I couldn’t have asked for a better weekend! My husband and I celebrated our 5th wedding anniversary on the beautiful shores of Tenmile Lake in Hackensack, Minnesota with our son, my mom, my brother, and my sister-in-law. I pictured myself relaxing on the beach with my feet in the sand, away from the stresses of math homework, but it seems that math in everyday life is inescapable. As a child, I would complain about the uselessness of math, “I’m NEVER going to use this in real life” and my mom would always reply with some scenario where I would, in real life, need to know how to figure out the math content I was studying. That was the downfall to living with an elementary school principal.
Math is inescapable; we take for granted the math that comes to us to easily. Take, for example, my chore of setting the patio table for dinner by the lake on Friday night. There were 5 adults that would need a place setting (C had already eaten and was happily playing in the sand). Without a thought, I arranged the plates in a near perfect pentagon, all equally spaced – I guess geometry does come in handy. My mom was overly generous with dinner and bought 6 steaks, thinking that Cooper would eat at least some. Well, being a 2-year-old, he wanted nothing to do with his portion – that just meant more for the rest of us. We each finished our serving of steak and decided to split up C’s. 5 adults, 5 pieces, should be easy. Here comes the challenge, my mom wanted a small piece, the rest of us were willing to share equally, and the steak is not a perfect rectangle. Once I had an idea of what 1/5th of the steak would look like, I cut off one piece that was just a bit smaller and served it to my mom. From there I had to divide the rest evenly into 4 pieces, so I divided the steak in half, and then each half in half. The steak was perfectly done (medium rare) and thanks to the math skills I swore I would never use, it was also perfectly divided.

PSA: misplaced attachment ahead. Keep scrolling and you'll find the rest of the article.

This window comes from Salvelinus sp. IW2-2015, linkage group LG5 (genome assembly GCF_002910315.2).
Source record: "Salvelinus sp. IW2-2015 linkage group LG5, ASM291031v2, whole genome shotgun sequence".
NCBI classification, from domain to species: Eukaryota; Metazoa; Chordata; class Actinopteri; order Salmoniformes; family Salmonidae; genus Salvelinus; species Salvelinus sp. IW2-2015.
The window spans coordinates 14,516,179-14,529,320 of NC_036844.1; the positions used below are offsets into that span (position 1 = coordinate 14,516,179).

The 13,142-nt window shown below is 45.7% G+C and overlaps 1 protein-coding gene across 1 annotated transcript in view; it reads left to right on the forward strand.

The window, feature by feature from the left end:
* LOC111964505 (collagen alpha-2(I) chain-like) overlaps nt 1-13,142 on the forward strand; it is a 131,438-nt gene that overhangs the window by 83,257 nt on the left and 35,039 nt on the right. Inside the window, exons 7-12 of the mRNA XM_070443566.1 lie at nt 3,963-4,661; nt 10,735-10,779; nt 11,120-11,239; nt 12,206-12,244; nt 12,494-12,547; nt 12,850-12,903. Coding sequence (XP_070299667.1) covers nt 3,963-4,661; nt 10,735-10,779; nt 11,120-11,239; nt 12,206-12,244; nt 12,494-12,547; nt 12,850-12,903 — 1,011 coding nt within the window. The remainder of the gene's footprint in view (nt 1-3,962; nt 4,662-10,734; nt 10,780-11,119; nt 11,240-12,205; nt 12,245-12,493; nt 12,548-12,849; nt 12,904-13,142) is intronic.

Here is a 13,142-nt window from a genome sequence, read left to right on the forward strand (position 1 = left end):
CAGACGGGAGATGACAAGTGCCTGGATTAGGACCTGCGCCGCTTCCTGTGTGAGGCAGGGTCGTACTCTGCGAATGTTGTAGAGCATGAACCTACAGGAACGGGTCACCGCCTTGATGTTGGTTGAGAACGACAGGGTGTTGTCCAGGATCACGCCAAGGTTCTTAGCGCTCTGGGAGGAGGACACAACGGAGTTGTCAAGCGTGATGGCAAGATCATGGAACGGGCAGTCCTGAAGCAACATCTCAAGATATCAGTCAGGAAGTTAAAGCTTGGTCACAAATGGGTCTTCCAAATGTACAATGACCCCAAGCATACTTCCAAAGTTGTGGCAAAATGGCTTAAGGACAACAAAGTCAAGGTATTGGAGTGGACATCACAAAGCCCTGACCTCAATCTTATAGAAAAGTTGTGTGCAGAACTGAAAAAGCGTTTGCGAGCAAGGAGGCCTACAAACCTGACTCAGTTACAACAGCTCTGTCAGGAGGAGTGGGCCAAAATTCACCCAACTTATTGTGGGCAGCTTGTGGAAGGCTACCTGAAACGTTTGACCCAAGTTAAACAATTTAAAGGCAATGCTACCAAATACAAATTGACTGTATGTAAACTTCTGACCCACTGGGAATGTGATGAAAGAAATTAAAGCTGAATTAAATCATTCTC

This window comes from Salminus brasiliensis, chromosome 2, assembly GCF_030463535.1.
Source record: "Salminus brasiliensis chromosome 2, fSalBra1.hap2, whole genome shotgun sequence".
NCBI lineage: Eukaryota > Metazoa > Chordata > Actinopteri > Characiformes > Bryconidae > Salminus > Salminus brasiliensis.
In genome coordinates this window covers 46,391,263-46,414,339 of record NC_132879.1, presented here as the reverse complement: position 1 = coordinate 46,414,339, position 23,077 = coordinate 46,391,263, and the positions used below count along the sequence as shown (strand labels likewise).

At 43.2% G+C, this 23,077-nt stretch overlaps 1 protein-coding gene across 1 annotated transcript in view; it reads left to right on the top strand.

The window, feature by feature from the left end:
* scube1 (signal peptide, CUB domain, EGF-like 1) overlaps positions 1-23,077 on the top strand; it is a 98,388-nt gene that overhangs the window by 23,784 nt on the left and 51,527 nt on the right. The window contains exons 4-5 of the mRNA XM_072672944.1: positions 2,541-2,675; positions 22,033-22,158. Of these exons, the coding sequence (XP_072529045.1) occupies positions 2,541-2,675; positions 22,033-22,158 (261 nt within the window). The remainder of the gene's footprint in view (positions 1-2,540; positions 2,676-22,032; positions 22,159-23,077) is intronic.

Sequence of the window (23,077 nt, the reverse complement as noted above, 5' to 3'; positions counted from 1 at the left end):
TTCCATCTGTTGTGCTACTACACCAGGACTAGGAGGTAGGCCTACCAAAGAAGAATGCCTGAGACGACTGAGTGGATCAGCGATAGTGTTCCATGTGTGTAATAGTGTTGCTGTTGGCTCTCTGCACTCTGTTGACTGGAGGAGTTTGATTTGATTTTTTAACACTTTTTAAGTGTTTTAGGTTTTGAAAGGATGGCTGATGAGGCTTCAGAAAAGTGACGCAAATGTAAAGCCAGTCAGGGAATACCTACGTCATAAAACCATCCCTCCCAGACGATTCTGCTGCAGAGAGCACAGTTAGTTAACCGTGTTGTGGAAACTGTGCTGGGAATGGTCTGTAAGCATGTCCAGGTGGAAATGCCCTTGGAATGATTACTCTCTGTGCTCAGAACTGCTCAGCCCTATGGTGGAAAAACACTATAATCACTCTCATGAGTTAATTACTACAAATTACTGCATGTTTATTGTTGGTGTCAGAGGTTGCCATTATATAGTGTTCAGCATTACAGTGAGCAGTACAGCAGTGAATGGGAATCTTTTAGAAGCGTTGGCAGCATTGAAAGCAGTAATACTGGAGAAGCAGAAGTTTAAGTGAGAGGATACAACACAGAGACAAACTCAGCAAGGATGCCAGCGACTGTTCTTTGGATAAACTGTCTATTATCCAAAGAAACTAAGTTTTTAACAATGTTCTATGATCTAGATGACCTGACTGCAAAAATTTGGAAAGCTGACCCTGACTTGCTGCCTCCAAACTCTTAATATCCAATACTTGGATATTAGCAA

The Nitty Gritty
My weekends plans were a fun example of math used in an everyday activity. The United States is lagging in our math and science skills compared to many other countries. This drop in ability may come as a surprise to people not in our profession, but those of us in the classroom know the test reports all too well. Falling test scores leads to public panic leads to more pressure on administration, teachers, and eventually students to improve test scores. Teaching styles are pushed away from teaching in a manner that is proven to reach students and back towards the traditional “I do…you do” approach. Students need to be engaged in their math content, they need to fully understand the real-world application, and they need to figure it out (mostly) on their own. Elementary math IS real world math. It’s up to us as teachers to make that connection clear, to bring interest and engagement back to the content, and to allow our students the time and space to explore math content in a way that is meaningful to them. Bring real world to the classroom; challenge them with real world applications and sit back and watch the productive struggle ensue.
Productive struggle is one of my favorite math terms, and something that I believe is lacking in our mathematics classroom. If you’re interested in learning more about productive struggle in the classroom check out this quick IGNITE video by Robert Kaplinksy by click on his picture below.